Press Release – Nigeria


Germany, Munich 23.04.2013Press Conference with presentation ofBishops attack government corruption 

John Newton, ACN United Kingdom

Adapted by Amanda Bridget Griffin, ACN Canada

Attacking “the ugly tide of corruption” in Nigeria’s government, a Catholic bishop has highlighted the tough challenges the country’s new administration will face after the election. 

Montreal, Friday
February 13 In a message sent to international Catholic charity Aid to the Church in Need (ACN), Bishop Matthew Hassan Kukah of Sokoto, Nigeria said the next parliament will need to deal with pressing issues destabilizing the nation. “Years of corruption have diminished the sense of loyalty to the Nigerian state,“ he said calling on the new president “to rally citizens around the project of a national identity and national unity.”

According to Bishop Kukah major inequalities have resulted from the wealth from Nigeria’s natural resources being concentrated in the hands of a few. “Despite the huge resources that the nation has received from the unprecedented sales in oil, there is hardly anything to show for it in the lives of ordinary citizens. The uncontrollable hemorrhaging of resources has led to the ubiquity of misery among the people.” He called on the election’s winners to channel resources into education, job creation and agriculture.

The impact of Boko Haram

Bishop Kukah warned that terrorist group Boko Haram had increased tensions between religious groups saying: “the insurgency has depleted a lot of the good will among the various ethnic groups and further deepened the fracture between Christians and Muslims.”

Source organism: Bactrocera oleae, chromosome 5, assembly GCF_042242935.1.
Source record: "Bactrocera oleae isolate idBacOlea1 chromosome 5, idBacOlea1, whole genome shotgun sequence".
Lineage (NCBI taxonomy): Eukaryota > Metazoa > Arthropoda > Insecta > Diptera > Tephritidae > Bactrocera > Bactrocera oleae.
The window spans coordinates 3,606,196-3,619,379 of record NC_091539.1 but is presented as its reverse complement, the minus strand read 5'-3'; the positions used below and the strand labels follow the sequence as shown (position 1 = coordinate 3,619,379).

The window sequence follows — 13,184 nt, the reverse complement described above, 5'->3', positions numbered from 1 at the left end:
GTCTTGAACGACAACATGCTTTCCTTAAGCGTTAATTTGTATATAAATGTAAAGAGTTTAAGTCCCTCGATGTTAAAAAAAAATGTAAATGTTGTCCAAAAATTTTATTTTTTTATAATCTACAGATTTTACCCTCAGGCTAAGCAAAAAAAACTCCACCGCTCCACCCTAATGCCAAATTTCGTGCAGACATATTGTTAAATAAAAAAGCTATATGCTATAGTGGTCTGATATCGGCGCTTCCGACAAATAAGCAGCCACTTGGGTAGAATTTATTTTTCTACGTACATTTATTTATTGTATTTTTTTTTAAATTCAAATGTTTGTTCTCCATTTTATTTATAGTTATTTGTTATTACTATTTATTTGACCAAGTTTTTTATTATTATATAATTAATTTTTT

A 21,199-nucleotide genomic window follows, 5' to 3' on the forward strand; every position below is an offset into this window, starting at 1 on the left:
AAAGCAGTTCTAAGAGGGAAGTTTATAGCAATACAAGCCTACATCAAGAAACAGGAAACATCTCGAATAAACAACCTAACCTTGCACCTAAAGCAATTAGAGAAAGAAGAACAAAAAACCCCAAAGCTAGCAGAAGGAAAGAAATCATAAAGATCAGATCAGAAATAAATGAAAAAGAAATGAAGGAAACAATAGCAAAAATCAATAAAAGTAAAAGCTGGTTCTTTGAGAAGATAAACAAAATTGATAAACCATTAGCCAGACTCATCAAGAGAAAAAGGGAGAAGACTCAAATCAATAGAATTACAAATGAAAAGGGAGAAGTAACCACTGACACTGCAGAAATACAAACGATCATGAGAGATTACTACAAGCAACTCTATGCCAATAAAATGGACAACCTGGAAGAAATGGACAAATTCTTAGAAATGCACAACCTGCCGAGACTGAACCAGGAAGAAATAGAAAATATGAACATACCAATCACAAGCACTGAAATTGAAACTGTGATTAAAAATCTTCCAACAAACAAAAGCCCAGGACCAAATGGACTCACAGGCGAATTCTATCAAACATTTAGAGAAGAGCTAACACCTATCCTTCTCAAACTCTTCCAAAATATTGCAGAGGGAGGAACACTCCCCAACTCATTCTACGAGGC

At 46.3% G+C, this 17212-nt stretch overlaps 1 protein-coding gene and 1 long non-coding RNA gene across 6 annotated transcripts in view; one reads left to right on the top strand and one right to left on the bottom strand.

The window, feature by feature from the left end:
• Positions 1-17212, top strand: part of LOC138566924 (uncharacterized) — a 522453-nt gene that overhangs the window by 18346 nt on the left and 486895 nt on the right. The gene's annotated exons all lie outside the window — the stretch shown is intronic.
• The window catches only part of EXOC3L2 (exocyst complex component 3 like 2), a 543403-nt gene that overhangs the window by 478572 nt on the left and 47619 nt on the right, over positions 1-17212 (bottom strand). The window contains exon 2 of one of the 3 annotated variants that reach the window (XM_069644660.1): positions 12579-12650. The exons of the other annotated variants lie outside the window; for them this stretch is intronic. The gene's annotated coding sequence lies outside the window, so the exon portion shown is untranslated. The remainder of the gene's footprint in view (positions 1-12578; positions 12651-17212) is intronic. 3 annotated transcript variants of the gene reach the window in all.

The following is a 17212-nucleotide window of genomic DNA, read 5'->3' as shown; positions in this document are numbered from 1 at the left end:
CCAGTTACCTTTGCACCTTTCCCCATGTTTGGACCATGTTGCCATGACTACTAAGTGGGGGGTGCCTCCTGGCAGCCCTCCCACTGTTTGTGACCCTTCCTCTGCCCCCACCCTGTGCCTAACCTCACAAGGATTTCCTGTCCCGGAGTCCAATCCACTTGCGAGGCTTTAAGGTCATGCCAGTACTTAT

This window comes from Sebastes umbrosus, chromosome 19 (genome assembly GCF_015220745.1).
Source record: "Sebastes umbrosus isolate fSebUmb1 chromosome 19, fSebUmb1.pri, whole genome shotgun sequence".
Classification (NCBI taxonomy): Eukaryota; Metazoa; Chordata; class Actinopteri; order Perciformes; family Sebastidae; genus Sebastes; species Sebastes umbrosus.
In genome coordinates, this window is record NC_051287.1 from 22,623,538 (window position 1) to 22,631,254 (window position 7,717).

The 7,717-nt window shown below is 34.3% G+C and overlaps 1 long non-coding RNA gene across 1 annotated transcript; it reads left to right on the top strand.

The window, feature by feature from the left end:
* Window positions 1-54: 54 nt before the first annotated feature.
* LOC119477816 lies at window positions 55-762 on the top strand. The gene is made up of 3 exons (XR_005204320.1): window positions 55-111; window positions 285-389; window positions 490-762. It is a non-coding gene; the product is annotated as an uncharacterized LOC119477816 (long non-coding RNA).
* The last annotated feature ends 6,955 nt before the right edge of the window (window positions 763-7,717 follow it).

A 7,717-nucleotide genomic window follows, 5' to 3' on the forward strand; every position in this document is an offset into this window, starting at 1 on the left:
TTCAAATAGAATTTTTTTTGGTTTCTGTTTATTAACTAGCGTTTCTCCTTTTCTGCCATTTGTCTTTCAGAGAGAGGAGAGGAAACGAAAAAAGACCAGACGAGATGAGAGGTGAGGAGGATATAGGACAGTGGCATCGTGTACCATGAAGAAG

Nigeria: Military forces entering the north-east to help repel BDrawing attention to recent attacks by Boko Haram, Bishop Kukah said: “In Sokoto where I live, as well as most northern cities, the last few months have witnessed a huge exodus of citizens, some out of the country, and others to their ancestral homes in different parts of the country.”

There are fears of a repeat of the violence that followed the 2011 election, when 800 killed were killed over a three-day period and many churches, businesses and homes were destroyed. Bishop Kukah explained, “Sadly, the federal government did almost nothing to redress these issues. No one was prosecuted and except for a few, the federal government did not deal with the issues of compensation for the majority of the citizens who lost property.”

“This is based on the ugly experiences that have been associated with some of the worst form of violence in Nigeria,” said the bishop describing how Christians had started sending their families to their ancestral homes and states even before the Christmas.

But the prelate was largely positive about the elections, which are currently scheduled for Saturday, March 28. “Nigerians,” he said “are approaching the forthcoming elections with measured optimism, excitement but a deep sense of caution and even trepidation.” Saying that the result was “too close to call,” Bishop Kukah paid tribute to efforts to repel Boko Haram’s recent incursion further south ahead of polling day.

ACN has provided $64,220 in emergency aid to the displaced people of the Maiduguri diocese who fled the advance of Boko Haram.

The charity also provided $52,800 in Mass Offerings to priests in the diocese, half of whom found refuge in the neighbouring Yola diocese.



 Aid to the Church in Need organizes a prayer campaign for Nigeria

Montreal, Friday February 6, 2015 – On 14 February 2015 Nigeria will be voting for a new president and a new parliament. The April 2011 elections in Nigeria “were heralded as among the fairest in Nigeria’s history, but they were also among the bloodiest,” according to Corinne Dufka, senior West Africa researcher at Human Rights Watch.